Saturday, August 13, 2016


As you know, I am the guest celebrant at tomorrow's 1 PM (Sunday, August 14) EF High Mass at our cathedral in Savannah, a mere 20 miles north from my cathedral, I mean, church in Richmond Hill. I have to go up to those northern Yankees and celebrate the EF for them! The normal priest there is away who normally celebrates it.

Of course in the EF, the Mass for Sunday the 14th of August is the 13th Sunday after Pentecost, not the silly nomenclature used in the Ordinary Form of the 20th Sunday in Ordinary Time.

Guess who, only two squares north of the Cathedral, is also celebrating the 13th Sunday after Pentecost on Sunday August 14, 2016?  The Episcopalians! Yes, the Episcopalians! Thus in the EF Mass and the Book of Common Prayer for the Anglicans, Sunday is a day of ecumenical bliss as both are celebrating the same Sunday after Pentecost. But this is not true in the unecumencial OF Mass on Sunday which is the 20th Sunday in Ordinary Time. How sad!

This ad is in Saturday's Savannah Morning News Newspaper. There is no Cathedral Ad to be found anywhere in Saturday's paper, but may I suggest to the rector that he should purchase one and place it next to Christ Church's ad and simply state, "The Mother Church, Established 33 AD Universally" period!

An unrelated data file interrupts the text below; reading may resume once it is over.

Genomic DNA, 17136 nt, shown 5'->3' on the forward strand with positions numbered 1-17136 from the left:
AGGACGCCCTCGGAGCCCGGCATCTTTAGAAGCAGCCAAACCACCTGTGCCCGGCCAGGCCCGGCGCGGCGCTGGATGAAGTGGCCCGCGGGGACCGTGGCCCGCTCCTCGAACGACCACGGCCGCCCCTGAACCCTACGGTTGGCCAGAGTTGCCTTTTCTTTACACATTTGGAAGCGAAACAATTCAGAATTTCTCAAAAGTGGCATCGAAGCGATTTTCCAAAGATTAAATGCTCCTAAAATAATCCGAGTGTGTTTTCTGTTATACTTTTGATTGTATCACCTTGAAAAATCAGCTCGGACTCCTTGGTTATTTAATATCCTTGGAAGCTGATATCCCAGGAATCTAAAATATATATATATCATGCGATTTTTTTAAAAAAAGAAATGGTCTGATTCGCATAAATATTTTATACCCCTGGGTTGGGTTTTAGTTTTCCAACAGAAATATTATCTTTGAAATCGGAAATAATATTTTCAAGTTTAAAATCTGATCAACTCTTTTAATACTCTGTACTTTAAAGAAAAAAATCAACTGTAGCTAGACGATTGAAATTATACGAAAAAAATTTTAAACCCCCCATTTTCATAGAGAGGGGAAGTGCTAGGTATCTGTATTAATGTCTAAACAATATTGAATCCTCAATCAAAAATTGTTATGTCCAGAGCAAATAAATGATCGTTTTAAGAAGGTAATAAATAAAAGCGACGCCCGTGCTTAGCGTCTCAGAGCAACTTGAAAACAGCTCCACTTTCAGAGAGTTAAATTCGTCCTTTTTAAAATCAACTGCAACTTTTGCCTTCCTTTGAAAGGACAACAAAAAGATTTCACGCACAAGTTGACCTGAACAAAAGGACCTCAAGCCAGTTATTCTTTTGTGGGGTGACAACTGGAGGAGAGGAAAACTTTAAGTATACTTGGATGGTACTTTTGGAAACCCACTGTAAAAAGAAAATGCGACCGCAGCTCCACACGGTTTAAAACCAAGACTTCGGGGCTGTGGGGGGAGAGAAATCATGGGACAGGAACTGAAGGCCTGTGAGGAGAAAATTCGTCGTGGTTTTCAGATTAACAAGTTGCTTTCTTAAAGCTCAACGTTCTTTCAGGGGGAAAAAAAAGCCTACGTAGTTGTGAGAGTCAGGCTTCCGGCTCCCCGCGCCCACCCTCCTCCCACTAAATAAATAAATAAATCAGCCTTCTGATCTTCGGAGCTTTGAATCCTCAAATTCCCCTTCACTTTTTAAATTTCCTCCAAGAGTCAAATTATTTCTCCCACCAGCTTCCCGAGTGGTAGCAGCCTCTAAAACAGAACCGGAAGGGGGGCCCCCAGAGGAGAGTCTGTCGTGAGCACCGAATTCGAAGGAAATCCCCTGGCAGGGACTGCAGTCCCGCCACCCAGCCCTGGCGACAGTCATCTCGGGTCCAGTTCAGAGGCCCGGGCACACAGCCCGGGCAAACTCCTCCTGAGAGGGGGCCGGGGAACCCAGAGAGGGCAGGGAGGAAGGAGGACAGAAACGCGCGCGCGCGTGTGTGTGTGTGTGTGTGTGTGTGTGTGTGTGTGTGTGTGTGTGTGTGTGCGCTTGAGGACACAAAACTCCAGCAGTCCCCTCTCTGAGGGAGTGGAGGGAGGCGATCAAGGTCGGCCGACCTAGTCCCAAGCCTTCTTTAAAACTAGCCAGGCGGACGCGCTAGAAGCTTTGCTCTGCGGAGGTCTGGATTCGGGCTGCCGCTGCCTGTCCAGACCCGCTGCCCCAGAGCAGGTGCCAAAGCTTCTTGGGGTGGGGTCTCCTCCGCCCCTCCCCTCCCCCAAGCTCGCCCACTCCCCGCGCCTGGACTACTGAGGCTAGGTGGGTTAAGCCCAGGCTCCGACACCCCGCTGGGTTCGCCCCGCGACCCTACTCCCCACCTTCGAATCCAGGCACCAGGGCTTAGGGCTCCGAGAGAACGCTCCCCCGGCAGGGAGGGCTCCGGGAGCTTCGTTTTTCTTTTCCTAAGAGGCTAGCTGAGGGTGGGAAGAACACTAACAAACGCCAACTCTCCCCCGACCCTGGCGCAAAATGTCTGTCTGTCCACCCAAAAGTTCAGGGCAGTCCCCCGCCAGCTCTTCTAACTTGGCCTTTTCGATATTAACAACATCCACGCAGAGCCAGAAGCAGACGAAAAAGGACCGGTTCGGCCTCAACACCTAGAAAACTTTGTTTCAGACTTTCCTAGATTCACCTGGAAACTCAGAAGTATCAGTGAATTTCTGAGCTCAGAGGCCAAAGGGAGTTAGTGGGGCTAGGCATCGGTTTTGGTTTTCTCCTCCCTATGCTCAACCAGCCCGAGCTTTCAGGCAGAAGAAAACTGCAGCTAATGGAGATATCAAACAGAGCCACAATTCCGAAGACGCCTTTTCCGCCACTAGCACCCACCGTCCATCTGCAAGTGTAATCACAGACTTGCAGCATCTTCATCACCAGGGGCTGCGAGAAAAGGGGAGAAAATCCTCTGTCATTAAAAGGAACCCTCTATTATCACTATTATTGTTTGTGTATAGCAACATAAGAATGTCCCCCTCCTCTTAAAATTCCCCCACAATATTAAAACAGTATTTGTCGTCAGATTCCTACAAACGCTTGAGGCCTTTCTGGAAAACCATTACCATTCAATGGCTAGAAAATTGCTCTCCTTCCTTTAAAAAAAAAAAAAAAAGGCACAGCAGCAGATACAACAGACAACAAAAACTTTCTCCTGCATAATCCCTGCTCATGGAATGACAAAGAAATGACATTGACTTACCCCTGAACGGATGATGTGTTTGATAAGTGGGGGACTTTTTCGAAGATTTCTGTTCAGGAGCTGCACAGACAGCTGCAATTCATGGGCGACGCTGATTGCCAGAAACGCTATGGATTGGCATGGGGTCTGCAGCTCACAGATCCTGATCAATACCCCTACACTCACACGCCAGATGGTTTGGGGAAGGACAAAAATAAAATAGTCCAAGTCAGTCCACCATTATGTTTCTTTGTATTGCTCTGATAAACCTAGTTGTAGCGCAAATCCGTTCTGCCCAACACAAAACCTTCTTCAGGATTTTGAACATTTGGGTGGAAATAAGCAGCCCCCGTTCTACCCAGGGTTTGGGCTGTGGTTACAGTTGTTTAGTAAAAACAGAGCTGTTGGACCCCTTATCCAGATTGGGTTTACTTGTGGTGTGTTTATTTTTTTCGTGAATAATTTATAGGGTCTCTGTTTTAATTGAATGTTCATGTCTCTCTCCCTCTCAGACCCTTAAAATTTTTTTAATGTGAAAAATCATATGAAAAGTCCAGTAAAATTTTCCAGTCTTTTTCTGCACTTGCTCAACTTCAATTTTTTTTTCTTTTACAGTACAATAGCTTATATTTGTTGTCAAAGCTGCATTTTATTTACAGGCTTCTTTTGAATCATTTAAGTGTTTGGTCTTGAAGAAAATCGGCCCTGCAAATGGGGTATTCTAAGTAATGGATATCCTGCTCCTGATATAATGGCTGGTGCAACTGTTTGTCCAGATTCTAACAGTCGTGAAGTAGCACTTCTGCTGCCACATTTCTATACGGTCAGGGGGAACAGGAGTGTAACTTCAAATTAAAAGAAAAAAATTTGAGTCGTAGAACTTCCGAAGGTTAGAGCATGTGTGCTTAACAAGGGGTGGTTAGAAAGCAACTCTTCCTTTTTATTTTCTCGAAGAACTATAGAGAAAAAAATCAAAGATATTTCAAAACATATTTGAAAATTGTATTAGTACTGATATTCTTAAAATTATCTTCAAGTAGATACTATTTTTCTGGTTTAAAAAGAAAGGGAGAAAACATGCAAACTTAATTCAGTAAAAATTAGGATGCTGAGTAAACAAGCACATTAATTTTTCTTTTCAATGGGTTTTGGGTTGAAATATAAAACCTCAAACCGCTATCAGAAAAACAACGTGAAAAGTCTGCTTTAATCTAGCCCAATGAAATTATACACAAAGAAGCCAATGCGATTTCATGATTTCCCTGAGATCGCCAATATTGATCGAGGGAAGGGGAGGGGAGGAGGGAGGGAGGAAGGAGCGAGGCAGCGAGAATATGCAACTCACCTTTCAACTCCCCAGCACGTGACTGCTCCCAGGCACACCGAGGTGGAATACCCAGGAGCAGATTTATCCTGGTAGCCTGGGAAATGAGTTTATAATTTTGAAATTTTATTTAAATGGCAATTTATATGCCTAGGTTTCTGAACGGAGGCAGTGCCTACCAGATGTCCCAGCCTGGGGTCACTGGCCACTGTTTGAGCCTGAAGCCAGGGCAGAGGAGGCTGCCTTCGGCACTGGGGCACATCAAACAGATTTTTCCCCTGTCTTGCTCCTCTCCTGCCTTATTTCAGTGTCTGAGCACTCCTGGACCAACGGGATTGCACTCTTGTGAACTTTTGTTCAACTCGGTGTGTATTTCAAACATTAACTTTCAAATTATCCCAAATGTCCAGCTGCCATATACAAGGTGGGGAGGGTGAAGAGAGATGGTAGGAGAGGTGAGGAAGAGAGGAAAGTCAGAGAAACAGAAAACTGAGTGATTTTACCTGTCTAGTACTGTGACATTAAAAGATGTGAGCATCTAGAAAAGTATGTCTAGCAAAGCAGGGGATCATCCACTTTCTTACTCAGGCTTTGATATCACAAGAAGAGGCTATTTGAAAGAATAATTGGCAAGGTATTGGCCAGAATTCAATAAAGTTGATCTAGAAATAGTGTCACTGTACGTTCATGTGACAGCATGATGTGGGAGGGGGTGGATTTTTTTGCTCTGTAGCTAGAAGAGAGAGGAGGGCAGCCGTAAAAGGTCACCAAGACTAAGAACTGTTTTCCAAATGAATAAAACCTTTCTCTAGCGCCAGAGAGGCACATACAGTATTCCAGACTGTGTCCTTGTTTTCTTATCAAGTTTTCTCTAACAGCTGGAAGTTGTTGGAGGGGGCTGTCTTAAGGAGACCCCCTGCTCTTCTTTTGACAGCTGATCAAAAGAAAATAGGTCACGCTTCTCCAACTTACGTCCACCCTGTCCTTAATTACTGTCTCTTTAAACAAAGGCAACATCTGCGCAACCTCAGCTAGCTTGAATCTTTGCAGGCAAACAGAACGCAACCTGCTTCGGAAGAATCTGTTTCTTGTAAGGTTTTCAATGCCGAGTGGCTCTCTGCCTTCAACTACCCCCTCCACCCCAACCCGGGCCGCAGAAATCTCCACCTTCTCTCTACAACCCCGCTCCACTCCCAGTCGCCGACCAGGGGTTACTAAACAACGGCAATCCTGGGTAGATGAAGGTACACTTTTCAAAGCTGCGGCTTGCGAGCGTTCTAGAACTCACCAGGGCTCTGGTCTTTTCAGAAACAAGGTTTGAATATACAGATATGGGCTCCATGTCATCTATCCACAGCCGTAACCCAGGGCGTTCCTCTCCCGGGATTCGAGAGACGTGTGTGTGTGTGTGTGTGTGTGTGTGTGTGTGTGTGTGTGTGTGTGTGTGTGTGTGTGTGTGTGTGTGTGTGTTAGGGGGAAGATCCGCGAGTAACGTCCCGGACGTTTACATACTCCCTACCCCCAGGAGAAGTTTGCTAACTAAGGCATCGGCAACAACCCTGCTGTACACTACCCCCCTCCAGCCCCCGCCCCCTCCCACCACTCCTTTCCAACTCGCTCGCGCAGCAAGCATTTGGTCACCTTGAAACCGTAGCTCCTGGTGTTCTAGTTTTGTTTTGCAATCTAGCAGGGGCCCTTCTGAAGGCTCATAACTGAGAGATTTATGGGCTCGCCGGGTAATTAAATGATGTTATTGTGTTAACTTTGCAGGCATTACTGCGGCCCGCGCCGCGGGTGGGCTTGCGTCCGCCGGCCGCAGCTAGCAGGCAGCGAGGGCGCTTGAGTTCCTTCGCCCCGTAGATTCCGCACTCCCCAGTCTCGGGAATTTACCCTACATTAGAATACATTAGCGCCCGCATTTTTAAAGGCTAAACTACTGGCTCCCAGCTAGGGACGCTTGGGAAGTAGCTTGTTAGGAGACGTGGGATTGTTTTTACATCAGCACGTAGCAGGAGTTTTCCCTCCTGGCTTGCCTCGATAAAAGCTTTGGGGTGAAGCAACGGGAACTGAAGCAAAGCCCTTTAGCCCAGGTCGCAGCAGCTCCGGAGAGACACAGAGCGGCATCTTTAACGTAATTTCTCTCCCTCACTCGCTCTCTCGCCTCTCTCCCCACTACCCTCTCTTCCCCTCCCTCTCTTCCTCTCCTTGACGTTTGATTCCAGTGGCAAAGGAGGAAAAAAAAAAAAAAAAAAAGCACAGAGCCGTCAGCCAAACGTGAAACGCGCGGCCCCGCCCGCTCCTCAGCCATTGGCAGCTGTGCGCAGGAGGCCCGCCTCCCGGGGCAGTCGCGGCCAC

1 comment:

John Nolan said...

Actually, the Anglican Church (and indeed the Ordinariate) counts the Sundays 'after Trinity' since this was the Sarum Use. The epistle and gospel (see the BCP) don't necessary coincide with the same Sunday in the Roman Rite, and in any case the Church of England uses a reformed Lectionary for most of its services, which don't follow the Prayer Book.

If you go to an average Anglican Communion Service which follows 'Common Worship' you will find that it has more in common with the Roman Novus Ordo (the options, the options!) than it does with Cranmer's Prayer Book.

To use 'ecumenical' in its true sense, the Eastern Churches have never been happy with the modern (and Modernist) Roman liturgy (despite the fact that it deliberately incorporated Byzantine elements) and Patriarch Bartholomew of Constantinople welcomed Summorum Pontificum as a genuine ecumenical gesture.

The Dominican rite numbers its Sundays after the Octave of Trinity - two weeks later than the Roman custom.